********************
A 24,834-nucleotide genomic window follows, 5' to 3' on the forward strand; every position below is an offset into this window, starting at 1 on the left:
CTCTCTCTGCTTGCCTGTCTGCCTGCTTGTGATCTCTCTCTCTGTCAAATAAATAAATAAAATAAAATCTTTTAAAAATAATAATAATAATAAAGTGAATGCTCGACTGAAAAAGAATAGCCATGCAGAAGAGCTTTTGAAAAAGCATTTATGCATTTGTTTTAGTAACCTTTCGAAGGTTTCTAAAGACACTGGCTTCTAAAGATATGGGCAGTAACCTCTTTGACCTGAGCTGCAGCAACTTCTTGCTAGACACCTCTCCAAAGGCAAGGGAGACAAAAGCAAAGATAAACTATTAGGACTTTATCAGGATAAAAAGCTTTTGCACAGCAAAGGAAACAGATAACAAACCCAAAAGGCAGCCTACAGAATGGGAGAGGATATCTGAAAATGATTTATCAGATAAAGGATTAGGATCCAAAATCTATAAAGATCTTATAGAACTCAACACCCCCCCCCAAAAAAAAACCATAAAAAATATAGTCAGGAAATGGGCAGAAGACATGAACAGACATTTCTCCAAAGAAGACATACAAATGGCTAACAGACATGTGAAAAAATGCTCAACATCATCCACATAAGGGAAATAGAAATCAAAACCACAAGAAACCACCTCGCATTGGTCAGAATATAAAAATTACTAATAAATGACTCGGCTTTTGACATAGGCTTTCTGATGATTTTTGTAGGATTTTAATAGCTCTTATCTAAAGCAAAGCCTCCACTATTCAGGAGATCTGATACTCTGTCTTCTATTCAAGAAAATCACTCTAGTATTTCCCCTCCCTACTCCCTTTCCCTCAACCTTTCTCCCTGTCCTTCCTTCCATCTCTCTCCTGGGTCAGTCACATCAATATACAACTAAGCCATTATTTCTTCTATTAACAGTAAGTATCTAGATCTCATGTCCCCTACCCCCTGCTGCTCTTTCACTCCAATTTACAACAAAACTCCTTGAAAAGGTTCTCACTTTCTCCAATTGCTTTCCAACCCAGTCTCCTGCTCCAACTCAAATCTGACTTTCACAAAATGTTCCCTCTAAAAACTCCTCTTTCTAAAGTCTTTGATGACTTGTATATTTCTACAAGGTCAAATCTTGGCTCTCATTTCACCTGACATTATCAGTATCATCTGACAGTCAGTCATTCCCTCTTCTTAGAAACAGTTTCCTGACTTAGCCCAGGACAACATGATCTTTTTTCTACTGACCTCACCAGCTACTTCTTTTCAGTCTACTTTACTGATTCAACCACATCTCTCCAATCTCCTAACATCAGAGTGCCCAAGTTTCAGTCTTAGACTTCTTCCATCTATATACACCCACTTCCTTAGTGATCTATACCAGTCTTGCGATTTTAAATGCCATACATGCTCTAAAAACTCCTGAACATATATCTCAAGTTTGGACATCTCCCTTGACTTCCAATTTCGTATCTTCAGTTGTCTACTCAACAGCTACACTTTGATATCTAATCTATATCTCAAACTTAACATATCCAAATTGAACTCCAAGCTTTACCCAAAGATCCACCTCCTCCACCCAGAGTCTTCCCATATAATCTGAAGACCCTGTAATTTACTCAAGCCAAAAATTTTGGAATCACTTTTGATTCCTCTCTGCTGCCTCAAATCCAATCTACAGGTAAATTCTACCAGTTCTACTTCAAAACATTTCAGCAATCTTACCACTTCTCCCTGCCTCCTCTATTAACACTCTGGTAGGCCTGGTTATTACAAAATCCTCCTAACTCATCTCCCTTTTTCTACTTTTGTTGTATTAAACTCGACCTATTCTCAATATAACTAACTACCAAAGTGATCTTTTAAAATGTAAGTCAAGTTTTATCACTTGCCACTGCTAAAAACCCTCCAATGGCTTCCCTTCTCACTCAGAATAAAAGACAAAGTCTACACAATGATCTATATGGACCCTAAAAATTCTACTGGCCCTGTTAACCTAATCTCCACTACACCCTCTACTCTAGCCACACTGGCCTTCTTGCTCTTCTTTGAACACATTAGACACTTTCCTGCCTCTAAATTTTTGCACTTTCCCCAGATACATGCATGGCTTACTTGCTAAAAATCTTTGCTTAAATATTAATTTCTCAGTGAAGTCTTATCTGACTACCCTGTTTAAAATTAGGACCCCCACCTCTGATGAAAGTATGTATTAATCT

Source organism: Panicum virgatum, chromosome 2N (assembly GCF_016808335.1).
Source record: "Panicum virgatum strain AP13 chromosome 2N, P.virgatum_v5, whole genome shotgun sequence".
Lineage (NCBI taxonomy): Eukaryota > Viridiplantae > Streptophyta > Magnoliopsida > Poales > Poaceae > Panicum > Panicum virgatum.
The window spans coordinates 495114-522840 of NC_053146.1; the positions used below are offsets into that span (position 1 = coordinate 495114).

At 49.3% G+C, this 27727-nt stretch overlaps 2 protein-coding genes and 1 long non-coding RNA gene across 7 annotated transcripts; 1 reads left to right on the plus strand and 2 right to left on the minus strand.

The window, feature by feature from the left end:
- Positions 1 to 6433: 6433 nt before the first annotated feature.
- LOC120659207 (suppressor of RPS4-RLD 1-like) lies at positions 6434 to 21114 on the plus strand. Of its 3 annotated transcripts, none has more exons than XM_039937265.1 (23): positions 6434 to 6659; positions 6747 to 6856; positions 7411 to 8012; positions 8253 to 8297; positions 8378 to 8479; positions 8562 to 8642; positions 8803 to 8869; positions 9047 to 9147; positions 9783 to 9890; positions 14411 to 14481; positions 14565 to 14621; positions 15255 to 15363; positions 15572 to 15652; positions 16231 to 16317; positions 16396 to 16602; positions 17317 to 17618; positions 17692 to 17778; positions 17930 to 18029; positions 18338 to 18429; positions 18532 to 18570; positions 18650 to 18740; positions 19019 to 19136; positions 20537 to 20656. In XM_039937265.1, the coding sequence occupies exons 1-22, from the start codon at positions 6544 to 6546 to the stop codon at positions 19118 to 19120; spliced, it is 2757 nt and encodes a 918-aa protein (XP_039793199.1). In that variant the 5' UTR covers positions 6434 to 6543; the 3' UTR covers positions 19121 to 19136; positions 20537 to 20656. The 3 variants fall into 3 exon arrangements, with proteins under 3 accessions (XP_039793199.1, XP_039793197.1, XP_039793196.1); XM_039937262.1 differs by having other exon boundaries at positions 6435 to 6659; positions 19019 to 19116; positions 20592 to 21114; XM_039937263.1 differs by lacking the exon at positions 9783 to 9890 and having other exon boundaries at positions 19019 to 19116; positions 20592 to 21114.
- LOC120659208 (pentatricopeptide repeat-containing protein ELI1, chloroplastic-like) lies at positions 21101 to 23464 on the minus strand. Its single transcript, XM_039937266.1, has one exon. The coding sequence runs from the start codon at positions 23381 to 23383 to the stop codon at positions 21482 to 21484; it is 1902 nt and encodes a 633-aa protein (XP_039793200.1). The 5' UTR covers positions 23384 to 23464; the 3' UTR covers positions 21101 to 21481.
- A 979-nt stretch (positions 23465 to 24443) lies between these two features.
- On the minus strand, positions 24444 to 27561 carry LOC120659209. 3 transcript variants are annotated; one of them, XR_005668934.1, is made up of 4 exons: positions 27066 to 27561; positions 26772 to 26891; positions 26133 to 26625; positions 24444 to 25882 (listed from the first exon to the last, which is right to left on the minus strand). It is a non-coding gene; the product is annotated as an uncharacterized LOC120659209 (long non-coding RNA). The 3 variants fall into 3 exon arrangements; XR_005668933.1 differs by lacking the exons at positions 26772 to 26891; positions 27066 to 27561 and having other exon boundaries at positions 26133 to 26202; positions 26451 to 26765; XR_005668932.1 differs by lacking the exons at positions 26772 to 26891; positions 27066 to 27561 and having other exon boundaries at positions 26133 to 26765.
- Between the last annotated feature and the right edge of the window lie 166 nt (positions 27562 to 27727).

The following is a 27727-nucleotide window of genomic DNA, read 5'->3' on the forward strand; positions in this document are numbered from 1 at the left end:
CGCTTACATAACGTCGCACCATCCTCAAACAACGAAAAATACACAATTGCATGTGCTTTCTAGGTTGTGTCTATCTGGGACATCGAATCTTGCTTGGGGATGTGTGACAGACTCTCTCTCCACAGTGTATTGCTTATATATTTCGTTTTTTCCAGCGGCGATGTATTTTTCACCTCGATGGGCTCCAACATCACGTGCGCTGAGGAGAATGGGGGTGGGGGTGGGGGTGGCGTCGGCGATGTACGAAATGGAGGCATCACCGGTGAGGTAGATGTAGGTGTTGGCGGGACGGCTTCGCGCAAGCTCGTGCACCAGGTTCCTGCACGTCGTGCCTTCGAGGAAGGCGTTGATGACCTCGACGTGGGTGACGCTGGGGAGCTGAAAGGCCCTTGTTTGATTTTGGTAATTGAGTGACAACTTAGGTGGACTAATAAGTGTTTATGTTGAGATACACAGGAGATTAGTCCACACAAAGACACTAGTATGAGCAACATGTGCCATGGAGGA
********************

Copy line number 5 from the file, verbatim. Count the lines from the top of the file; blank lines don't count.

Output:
Lineage (NCBI taxonomy): Eukaryota > Viridiplantae > Streptophyta > Magnoliopsida > Poales > Poaceae > Panicum > Panicum virgatum.